This foreign policy strategy has implications for ASEAN. Indonesia will engage with ASEAN differently than it did with the G20 since a different set of interests are at stake. There is a domestic politics dimension driven by President Jokowi too. This dimension focuses on national resilience and Hatta’s goal of achieving sovereignty and peace through prosperity and growth.
The Myanmar crisis will feature but will not dominate the agenda because it is intractable and Jokowi is unlikely to waste political capital on an issue that does not benefit his domestic agenda.
Indonesia’s 2023 ASEAN chairmanship carries the theme: ‘ASEAN Matters: Epicentrum of Growth’. This is meant to promote ASEAN’s economic potential to global trade and investment partners. Jokowi will push ASEAN initiatives on health architecture, energy and food security, financial stability, regional economy digitalisation and tourism promotion.
Indonesia will place greater emphasis on quiet diplomacy rather than the bold gestures seen during its G20 leadership. We can also expect efforts to resolve issues that directly impact Indonesian citizens, such as human trafficking.
The second set of interests relate to Indonesia’s Ministry of Foreign Affairs. They remain the main stakeholder in the ASEAN process in Indonesia and will seek to forge a coherent vision for the group’s future and strengthen ASEAN’s institutions. A critical action in this context is putting procedures in place to ensure that regional integration remains unhindered when a member state is paralysed by a national emergency.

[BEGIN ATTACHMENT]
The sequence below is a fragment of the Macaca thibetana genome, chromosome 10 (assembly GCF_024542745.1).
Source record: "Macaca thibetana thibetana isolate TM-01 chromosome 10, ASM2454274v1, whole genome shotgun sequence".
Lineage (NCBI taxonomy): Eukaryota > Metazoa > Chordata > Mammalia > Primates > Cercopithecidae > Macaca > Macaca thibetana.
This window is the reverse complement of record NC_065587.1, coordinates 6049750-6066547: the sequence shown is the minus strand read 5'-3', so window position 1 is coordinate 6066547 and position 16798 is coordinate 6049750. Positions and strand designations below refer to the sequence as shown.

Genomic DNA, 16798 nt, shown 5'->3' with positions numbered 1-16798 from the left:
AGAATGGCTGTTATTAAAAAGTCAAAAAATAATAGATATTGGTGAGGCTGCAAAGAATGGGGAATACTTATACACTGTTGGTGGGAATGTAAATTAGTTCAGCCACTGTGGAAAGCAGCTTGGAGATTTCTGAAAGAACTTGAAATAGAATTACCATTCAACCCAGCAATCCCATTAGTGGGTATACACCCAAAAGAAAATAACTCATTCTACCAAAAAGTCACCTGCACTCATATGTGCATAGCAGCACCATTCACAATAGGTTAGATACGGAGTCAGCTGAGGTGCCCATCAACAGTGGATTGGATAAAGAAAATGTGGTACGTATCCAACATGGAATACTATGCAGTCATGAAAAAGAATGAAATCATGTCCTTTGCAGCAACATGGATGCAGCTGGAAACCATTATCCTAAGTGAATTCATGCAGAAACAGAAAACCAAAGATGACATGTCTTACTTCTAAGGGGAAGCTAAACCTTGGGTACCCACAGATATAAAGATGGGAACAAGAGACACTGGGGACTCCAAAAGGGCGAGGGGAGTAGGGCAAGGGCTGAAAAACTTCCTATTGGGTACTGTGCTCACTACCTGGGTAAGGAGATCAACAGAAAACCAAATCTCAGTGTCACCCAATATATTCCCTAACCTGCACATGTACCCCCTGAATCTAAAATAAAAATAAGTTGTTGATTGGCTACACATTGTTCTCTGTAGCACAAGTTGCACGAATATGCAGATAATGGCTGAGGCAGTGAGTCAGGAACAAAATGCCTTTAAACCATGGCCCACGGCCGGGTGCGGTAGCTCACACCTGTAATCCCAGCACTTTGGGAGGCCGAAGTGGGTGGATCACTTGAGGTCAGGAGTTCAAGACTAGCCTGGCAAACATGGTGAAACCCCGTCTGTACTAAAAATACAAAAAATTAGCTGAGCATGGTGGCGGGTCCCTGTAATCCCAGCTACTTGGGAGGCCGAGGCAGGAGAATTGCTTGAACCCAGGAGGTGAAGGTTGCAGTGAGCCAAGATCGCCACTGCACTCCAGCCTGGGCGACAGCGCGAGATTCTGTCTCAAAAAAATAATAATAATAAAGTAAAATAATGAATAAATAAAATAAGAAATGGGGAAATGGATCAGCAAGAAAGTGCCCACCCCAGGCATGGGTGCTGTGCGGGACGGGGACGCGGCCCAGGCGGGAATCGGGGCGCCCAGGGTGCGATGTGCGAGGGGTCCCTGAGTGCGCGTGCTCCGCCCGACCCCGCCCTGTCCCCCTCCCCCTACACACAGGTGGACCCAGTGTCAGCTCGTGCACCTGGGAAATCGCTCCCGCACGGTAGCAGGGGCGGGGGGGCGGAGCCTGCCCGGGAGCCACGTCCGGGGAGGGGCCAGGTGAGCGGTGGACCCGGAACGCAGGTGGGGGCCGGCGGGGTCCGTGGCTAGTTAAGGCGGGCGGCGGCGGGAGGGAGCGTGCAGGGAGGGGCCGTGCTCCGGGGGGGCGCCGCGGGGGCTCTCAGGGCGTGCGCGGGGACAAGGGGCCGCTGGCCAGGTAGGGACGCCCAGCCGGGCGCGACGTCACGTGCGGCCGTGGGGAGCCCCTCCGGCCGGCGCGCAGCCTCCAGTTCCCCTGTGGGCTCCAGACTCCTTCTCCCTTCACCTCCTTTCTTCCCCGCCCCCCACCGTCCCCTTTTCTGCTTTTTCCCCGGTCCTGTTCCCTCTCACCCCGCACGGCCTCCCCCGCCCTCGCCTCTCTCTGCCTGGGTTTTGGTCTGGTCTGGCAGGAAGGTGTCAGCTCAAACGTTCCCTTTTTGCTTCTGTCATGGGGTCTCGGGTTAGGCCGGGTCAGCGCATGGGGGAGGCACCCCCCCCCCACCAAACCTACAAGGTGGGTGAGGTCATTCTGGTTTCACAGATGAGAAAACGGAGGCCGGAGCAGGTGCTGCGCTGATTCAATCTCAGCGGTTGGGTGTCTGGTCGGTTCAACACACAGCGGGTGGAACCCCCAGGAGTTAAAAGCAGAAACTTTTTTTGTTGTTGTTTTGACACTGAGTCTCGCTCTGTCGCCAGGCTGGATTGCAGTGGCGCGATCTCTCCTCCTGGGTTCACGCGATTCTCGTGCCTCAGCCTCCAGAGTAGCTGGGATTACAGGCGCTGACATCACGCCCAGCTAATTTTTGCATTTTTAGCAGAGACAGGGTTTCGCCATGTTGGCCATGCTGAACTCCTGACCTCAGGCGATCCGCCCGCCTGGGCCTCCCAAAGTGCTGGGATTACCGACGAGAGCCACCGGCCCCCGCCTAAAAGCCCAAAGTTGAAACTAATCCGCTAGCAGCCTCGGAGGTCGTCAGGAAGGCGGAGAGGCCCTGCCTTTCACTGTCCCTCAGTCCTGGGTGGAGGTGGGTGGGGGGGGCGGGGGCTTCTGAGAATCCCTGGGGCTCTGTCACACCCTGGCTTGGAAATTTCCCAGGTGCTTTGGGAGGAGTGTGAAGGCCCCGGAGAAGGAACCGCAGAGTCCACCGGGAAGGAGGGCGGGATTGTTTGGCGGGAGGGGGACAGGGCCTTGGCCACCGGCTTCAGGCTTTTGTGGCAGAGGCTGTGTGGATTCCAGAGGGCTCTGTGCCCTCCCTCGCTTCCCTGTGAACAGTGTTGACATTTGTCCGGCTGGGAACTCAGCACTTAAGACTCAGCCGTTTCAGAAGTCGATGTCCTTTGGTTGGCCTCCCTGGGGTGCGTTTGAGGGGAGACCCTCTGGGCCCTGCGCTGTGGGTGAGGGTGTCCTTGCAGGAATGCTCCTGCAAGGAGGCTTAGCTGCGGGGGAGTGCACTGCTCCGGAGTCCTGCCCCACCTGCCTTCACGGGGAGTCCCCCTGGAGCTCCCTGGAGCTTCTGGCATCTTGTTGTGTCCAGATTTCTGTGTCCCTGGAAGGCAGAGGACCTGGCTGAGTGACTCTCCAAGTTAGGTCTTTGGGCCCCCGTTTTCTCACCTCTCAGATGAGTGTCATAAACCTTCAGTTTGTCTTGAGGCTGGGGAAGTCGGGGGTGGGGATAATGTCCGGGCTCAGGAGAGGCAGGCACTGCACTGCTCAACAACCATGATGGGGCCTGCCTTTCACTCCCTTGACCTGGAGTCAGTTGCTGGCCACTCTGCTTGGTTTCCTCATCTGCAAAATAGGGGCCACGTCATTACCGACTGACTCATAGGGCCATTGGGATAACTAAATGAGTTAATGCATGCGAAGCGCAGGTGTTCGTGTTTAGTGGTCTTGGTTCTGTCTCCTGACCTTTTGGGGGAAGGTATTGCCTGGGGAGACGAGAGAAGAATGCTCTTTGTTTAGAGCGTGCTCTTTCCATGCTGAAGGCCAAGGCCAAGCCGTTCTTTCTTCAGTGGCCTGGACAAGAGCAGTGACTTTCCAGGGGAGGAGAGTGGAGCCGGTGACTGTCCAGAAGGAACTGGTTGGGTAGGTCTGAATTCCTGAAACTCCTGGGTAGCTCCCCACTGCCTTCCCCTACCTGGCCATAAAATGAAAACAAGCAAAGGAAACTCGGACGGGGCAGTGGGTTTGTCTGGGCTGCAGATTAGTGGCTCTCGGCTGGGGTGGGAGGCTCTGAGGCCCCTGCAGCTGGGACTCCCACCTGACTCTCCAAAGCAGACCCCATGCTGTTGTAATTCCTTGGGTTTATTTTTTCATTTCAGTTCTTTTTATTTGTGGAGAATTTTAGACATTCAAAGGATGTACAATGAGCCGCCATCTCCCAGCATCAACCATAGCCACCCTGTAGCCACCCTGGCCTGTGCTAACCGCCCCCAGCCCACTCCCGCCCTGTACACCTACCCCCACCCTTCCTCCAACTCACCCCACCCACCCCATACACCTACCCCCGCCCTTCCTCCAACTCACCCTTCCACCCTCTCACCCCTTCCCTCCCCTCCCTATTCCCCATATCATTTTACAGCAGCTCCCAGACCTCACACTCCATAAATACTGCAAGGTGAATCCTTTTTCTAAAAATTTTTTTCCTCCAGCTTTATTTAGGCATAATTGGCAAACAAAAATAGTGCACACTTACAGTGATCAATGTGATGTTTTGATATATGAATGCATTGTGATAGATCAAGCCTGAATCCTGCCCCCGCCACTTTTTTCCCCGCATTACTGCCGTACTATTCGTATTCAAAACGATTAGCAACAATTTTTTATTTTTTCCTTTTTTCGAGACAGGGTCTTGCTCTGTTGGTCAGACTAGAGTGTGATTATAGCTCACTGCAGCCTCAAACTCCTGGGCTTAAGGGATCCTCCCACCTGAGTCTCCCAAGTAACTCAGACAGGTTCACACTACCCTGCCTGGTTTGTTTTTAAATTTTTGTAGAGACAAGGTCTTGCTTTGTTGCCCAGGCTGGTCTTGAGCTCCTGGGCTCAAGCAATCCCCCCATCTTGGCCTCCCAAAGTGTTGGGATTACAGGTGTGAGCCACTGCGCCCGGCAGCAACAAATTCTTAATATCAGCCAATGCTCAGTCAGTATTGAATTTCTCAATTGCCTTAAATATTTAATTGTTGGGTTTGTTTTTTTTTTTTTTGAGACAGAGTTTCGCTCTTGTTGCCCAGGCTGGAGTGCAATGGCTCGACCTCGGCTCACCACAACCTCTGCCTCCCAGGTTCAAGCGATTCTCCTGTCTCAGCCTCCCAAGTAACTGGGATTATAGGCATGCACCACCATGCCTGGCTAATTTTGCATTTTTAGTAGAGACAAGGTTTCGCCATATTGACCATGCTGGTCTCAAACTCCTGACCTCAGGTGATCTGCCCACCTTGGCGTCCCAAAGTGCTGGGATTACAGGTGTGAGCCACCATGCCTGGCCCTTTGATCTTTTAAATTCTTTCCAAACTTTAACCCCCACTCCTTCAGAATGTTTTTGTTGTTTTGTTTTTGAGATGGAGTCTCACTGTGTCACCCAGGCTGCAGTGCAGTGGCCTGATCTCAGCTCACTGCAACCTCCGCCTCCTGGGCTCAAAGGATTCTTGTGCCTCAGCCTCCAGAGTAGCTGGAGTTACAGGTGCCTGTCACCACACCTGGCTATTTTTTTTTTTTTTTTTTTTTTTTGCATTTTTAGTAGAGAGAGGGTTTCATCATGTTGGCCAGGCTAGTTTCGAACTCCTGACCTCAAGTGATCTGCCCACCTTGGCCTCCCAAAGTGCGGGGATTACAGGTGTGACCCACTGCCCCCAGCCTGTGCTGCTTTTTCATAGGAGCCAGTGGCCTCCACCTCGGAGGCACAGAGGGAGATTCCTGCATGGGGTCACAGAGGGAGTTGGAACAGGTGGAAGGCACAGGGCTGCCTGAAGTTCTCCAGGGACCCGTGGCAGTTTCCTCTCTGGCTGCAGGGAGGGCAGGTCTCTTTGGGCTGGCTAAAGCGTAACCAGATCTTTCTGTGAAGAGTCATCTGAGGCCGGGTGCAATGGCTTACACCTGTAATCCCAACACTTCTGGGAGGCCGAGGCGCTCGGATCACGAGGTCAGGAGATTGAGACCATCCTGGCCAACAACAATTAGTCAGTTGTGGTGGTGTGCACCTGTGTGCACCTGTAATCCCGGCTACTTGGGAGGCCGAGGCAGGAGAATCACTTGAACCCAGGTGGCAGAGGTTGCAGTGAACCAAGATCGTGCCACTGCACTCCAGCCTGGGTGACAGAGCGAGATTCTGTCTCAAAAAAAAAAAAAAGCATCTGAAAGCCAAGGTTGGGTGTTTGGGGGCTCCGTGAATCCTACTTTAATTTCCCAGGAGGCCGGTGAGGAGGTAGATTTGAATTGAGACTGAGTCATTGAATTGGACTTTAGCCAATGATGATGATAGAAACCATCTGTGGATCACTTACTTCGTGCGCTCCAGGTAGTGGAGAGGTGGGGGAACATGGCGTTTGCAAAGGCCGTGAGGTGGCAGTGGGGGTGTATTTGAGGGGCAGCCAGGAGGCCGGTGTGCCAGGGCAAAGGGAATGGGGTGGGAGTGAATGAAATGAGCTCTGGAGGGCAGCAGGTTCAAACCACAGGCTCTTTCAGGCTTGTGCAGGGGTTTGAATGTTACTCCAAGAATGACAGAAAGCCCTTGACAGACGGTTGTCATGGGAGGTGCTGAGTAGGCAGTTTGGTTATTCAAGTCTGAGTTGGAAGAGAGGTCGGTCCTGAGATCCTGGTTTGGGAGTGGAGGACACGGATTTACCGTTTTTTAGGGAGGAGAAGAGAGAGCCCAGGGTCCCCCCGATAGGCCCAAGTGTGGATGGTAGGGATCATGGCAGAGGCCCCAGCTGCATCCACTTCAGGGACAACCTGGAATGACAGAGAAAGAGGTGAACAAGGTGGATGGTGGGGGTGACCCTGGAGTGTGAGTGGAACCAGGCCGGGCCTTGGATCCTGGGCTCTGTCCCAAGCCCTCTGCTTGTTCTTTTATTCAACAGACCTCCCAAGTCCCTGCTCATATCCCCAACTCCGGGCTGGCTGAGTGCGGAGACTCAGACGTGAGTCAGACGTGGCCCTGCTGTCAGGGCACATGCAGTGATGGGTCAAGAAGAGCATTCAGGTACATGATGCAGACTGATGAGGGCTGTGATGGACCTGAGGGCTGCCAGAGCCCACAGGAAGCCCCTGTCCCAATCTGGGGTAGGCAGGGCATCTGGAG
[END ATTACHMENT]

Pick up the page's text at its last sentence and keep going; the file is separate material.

Bringing Timor-Leste into the ASEAN fold, working on finalising the signing of the South China Sea Code of Conduct, signing the protocol to the Treaty on Southeast Asia Nuclear Weapon-Free Zone and promoting an ASEAN Outlook for addressing maritime disputes will help burnish Indonesia’s credentials as a serious driver of Southeast Asian regionalism.
Indonesia’s ASEAN chairmanship will market the region as an attractive hub for investment and trade. But it also recognises the group’s limitations and that ASEAN is not the best vehicle to resolve all of the region’s problems. When Indonesia hosted the G20 Summit, engaging in very public international diplomacy aimed at brokering peace and dialogue between rival great powers served its national interest. The main motivation was to prevent disruption in Indonesia’s existing trade and investment deals with those great powers.
Indonesia’s strategic calculus for ASEAN is different. It calls for a quieter type of diplomacy that seeks realistic and achievable solutions to a regional crisis while focusing on economic growth and national resilience. This reflects a pragmatism based around national interests and highlights the adaptability of Indonesia’s foreign policy, which can be adjusted to fit changing circumstances.
This is the bebas aktif way.
Leonard C Sebastian is Senior Fellow and Coordinator of the Indonesia Programme at the S Rajaratnam School of International Studies (RSIS), Nanyang Technological University, Singapore.
James Guild is Adjunct Fellow at RSIS, Nanyang Technological University, Singapore.